And don’t let anyone tell you differently. Because by the time we get to mid-life, we’ve been tempered by the fires of life. We’ve gone to school –sometimes university and sometimes the School of Hard Knocks—and we’ve learned by experience. At our age we’ve seen more, done more and are more--we’re better than we’ve ever been.
So when I read advice that exhorts midlife people to do more and be more, to take on gratitude challenges, when I see blog posts and essays that imply we are not OK as we are at this stage of life, well, I’m puzzled. How can that be?
Many Baby Boomers I know have a high-volume life already. We are working at second careers or maybe still in our original careers, now seasoned professionals. For many of us, that grey hair means we are focused and contributing at a higher level than ever before.
Can we be any more focused?
Bucket list in hand, we Boomers are exploring new hobbies that we didn’t have time for while raising families and climbing the corporate ladder. Some of my peers have taken up scuba diving for the first time, zip-lined and jumped from airplanes wearing a parachute. We’ve taken cooking classes in Italy, learned to play the guitar and attended rodeo classes. We’re building smaller houses to suit this new stage in life and moving to interesting communities.
What additional activities should we be taking on, exactly?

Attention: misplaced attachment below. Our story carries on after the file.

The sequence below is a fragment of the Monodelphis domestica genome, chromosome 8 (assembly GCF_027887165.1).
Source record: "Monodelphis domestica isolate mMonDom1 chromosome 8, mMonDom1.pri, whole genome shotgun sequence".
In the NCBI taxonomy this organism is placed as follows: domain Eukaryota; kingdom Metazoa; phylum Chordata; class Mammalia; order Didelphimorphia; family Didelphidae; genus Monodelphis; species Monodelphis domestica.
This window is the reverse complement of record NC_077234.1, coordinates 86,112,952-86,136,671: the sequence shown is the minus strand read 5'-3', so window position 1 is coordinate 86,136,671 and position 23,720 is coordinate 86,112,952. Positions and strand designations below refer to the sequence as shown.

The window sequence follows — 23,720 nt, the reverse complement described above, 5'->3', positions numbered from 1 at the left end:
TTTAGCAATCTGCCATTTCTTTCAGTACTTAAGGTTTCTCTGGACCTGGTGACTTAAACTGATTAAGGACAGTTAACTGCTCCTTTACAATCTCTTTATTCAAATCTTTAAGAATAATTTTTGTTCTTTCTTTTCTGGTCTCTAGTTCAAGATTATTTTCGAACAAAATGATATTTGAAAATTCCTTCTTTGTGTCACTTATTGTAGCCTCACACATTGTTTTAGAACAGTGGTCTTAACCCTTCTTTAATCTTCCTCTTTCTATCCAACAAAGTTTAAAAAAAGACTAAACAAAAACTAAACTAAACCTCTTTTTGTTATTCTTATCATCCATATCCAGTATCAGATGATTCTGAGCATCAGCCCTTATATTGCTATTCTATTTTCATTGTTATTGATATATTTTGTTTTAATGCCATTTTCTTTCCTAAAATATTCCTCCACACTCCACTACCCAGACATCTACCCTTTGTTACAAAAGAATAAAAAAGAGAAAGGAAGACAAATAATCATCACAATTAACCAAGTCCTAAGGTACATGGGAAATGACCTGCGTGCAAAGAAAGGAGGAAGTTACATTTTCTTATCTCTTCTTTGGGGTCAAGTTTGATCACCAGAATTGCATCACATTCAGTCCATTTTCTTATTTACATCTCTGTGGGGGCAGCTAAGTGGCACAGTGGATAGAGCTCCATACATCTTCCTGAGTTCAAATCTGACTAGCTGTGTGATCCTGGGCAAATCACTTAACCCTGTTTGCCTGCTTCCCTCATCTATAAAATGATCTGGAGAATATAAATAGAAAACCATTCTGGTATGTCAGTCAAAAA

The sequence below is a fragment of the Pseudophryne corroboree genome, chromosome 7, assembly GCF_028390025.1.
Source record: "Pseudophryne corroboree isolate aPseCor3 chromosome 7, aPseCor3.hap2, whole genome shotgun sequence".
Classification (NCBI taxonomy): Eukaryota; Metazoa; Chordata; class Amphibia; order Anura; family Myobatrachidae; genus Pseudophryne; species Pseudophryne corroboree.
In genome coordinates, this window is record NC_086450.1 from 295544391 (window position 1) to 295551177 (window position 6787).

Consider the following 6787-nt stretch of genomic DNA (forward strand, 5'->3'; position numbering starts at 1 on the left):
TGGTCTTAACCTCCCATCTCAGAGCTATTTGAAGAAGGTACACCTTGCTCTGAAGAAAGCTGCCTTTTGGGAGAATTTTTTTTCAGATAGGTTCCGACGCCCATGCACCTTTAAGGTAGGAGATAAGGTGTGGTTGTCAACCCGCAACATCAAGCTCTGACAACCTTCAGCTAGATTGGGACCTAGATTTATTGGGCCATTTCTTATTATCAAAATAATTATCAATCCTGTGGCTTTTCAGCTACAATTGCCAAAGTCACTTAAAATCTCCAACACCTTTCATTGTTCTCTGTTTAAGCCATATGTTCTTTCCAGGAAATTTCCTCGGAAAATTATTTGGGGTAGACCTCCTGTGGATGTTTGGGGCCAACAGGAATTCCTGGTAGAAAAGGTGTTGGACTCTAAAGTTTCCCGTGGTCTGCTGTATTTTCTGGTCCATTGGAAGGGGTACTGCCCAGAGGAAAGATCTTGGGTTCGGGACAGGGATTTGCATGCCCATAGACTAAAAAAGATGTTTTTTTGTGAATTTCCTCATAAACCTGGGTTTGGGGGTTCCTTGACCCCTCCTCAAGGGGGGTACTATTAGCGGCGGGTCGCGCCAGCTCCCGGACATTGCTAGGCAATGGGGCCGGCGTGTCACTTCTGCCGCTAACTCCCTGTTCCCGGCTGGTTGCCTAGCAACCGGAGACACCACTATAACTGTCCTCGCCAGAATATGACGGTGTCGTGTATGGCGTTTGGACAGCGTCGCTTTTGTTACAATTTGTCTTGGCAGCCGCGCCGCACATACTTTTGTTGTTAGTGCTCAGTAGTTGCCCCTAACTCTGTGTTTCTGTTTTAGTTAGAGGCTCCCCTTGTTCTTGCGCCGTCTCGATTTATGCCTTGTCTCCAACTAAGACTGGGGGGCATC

My friends (and I) are using our older years to travel the world. We have traveled to Africa on safari, gone penguin-watching in Antarctica, visited temples in Bali and and gone to the Pushkar Camel Fair in India, to name just a few of our exotic destinations.
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Is there a way to turn up the volume on lives like this?
It’s not all about us, either. We’re volunteering for and donating to causes that range from elephant sanctuaries and humane societies to cancer organizations, children’s charities and educational foundations. Gratitude is what drives our interest in giving back.
Would a gratitude challenge make us more grateful than we already are?
Whether we’re rich or not so much, the quality of Baby Boomer lives seems pretty high to me. We’re vibrant, active, involved and that’s happening at both practical and spiritual levels. So at this stage of our lives, why shouldn’t we kick back and enjoy it?
I’m happy with my life and so are most of my friends and a social media challenge isn’t going to make it any happier.
As that book from our long-ago youth told us: I’m OK, You’re OK.
And don’t let anyone tell you anything different.
Carol Cassara is a writer and ordained minister who believes in living fully in every color of the rainbow. Her essays have appeared in Skirt! magazine, the Christian Science Monitor, several Chicken Soup for the Soul anthologies, on public radio and other venues. After a long career as a corporate communications executive, she is enjoying having more time to write, travel and just enjoy life. When she's not traveling the world, she lives in the San Francisco Bay area with her husband and crazy little maltipoo. Her daily blog inspirations for creating our best lives can be found at www.carolcassara.com.